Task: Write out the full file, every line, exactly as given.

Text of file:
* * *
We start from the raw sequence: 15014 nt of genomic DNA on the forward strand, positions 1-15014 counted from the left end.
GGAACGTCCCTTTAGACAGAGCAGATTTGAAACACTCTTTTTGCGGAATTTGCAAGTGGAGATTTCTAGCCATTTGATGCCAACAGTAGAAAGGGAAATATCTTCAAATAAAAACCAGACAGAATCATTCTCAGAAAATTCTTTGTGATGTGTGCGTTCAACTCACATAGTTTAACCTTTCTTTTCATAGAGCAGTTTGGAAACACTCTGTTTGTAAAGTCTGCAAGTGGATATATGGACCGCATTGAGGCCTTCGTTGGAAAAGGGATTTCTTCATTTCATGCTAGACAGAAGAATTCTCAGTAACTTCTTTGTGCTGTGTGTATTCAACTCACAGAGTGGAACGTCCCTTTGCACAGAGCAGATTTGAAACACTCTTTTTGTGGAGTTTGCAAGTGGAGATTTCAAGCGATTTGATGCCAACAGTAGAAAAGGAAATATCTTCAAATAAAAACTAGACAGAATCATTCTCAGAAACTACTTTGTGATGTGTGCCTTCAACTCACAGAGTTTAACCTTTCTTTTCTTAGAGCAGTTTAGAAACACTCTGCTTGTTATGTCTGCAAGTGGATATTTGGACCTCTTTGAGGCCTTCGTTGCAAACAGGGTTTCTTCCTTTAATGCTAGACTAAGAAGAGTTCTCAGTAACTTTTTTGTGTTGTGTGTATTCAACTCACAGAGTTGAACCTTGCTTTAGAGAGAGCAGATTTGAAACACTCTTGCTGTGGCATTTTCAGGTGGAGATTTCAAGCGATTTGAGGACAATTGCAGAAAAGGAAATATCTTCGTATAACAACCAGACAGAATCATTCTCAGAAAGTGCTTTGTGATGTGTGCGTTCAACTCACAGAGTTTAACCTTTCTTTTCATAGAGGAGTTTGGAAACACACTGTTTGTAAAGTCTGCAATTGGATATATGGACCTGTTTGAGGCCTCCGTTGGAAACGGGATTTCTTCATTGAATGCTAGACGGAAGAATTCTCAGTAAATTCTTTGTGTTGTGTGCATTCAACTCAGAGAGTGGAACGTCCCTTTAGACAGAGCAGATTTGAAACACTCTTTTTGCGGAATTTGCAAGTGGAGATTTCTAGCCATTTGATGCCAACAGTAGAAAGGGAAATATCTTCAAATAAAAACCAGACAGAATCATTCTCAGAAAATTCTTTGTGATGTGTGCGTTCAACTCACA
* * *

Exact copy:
We start from the raw sequence: 15014 nt of genomic DNA on the forward strand, positions 1-15014 counted from the left end.
GGAACGTCCCTTTAGACAGAGCAGATTTGAAACACTCTTTTTGCGGAATTTGCAAGTGGAGATTTCTAGCCATTTGATGCCAACAGTAGAAAGGGAAATATCTTCAAATAAAAACCAGACAGAATCATTCTCAGAAAATTCTTTGTGATGTGTGCGTTCAACTCACATAGTTTAACCTTTCTTTTCATAGAGCAGTTTGGAAACACTCTGTTTGTAAAGTCTGCAAGTGGATATATGGACCGCATTGAGGCCTTCGTTGGAAAAGGGATTTCTTCATTTCATGCTAGACAGAAGAATTCTCAGTAACTTCTTTGTGCTGTGTGTATTCAACTCACAGAGTGGAACGTCCCTTTGCACAGAGCAGATTTGAAACACTCTTTTTGTGGAGTTTGCAAGTGGAGATTTCAAGCGATTTGATGCCAACAGTAGAAAAGGAAATATCTTCAAATAAAAACTAGACAGAATCATTCTCAGAAACTACTTTGTGATGTGTGCCTTCAACTCACAGAGTTTAACCTTTCTTTTCTTAGAGCAGTTTAGAAACACTCTGCTTGTTATGTCTGCAAGTGGATATTTGGACCTCTTTGAGGCCTTCGTTGCAAACAGGGTTTCTTCCTTTAATGCTAGACTAAGAAGAGTTCTCAGTAACTTTTTTGTGTTGTGTGTATTCAACTCACAGAGTTGAACCTTGCTTTAGAGAGAGCAGATTTGAAACACTCTTGCTGTGGCATTTTCAGGTGGAGATTTCAAGCGATTTGAGGACAATTGCAGAAAAGGAAATATCTTCGTATAACAACCAGACAGAATCATTCTCAGAAAGTGCTTTGTGATGTGTGCGTTCAACTCACAGAGTTTAACCTTTCTTTTCATAGAGGAGTTTGGAAACACACTGTTTGTAAAGTCTGCAATTGGATATATGGACCTGTTTGAGGCCTCCGTTGGAAACGGGATTTCTTCATTGAATGCTAGACGGAAGAATTCTCAGTAAATTCTTTGTGTTGTGTGCATTCAACTCAGAGAGTGGAACGTCCCTTTAGACAGAGCAGATTTGAAACACTCTTTTTGCGGAATTTGCAAGTGGAGATTTCTAGCCATTTGATGCCAACAGTAGAAAGGGAAATATCTTCAAATAAAAACCAGACAGAATCATTCTCAGAAAATTCTTTGTGATGTGTGCGTTCAACTCACA